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GCOWE 97 Press Release

Thursday, July 3, 1997


Christian leaders attend global consultation

With as warm a welcome as sub-freezing temperatures would allow, Pretoria played host this past week to 4,000 delegates from 135 nations for the Global Consultation on World Evangelization.

"A church for every people and the gospel for every person by the year 2000." This short phrase sums up the purpose and unifying goal of the International AD2000 and Beyond Movement, a loose confederation of Christian entities from nearly every country in the world which sponsored the conference. But when looking at the thousands of ethnic and linguistic groups in the world which have not yet had an opportunity to consider the claims of Christ or even meet a Christian who speaks his language, the question becomes "how?"

To help answer this question, the World Mission Centre of Pretoria set up ten different working consultations around the city. Local churches provided seven of the eight venues for the Christian leaders, with 1500 volunteers providing much of the housing, transportation, meal preparation and logistics for delegates meeting in their building each day. In addition, 200 people met at Faerie Glen Church to pray around the clock each day for those attending the conference and the work being done.

The last GCOWE, held in Seoul Korea in 1995 helped to refine focus to those cultures (defined primarily by language and location) most needing the opportunity to learn of Christ, most of which were identified at that time to reside in the 10/40 window, an area 10 degrees to 40 degrees north of the equator in the Eastern Hemisphere. Further research has, since then, developed a list of 1739 groups determined to be the largest and least-evangelized in the world. Called the Joshua Project peoples, the list has done much in the past two years to encourage outreach to those groups where Christians are rare or unknown. Of particular interest and discussion during these meetings was the new list of 597 peoples which still have no reported church planting activity, to which there were commitments made in several consultations to seek to engage these in church planting efforts by the year 2000.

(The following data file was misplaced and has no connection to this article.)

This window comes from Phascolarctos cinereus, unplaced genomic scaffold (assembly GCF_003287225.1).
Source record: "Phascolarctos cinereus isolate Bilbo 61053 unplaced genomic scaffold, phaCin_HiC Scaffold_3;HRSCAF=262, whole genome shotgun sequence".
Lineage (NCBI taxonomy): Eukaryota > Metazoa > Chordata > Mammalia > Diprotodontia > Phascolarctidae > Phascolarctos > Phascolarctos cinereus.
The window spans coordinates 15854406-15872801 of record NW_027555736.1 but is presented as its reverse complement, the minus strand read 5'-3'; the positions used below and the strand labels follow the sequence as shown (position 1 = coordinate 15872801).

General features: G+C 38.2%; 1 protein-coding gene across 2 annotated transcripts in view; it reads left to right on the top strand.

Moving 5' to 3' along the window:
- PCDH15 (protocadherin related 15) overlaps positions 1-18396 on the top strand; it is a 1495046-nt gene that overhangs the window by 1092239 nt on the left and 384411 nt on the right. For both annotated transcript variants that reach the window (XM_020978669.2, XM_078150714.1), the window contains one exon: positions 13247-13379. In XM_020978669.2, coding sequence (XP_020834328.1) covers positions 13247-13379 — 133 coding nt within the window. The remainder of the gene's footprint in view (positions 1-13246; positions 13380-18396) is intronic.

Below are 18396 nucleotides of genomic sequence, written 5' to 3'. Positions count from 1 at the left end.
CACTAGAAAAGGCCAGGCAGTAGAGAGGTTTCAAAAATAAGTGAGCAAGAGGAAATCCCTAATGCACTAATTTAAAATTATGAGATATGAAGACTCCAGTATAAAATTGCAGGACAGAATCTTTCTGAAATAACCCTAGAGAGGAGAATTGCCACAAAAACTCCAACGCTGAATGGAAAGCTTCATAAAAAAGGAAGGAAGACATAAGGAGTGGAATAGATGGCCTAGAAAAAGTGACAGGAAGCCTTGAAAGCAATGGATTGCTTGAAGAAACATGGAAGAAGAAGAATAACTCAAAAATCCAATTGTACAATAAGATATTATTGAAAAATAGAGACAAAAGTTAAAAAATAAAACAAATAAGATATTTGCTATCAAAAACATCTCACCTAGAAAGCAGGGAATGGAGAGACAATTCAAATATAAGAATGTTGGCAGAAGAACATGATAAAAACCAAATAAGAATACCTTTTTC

Twenty-five thousand Pretorians are expected to join the international contingent Saturday for a colorful "March for the Nations," which will begin across from the Union Buildings and culminate with the reading of the GCOWE declaration for World Evangelisation at Sammy Marks Square. The march, which is open to the public, will commence at 7h30. The event will be broadcast live in Pretoria through Radio Ripple and Impact Radio (103 MHZ FM Stereo).

Each consultation was separately organized and led by international coalitions of similarly-focused delegates.

Meeting for perhaps the first time, 250 presidents and academic deans of theological institutions met at Doxa Deo church to discuss, among other things, the new paradigms needed for theological education designed to meet the needs of the rapidly growing church in, Africa, Asia and Latin America.

Not all of the delegates were in professional Christian vocation. In the Business Executives Consultation, meeting at Moreleta Park Church, political and business leaders committed to using their expertise and finances as a springboard for Christian services of mercy and ministry. Guests for these meetings included many political dignitaries from Africa and Europe

The "Workers Among the Poor and Needy" consultation met at the Mamelodi Campus of Vista University to share successful models for sustainable development among the underprivileged, often through the medium of story-telling. The extreme cold over the past week found the workers, many of whom come from equatorial countries which never fall below freezing, sharing relief blankets themselves.

The largest consultation of 1,100 delegates, the African National Initiatives brought Christian workers from nearly every nation Africa to Hatfield Christian Church. African churches, who, encouraged by the AD2000 and Beyond Movement, increasingly see themselves as senders of missionaries rather than receivers. South Africans particularly may have the fastest-growing contingent of missionaries, with the number doubling twice in the past 6 years.

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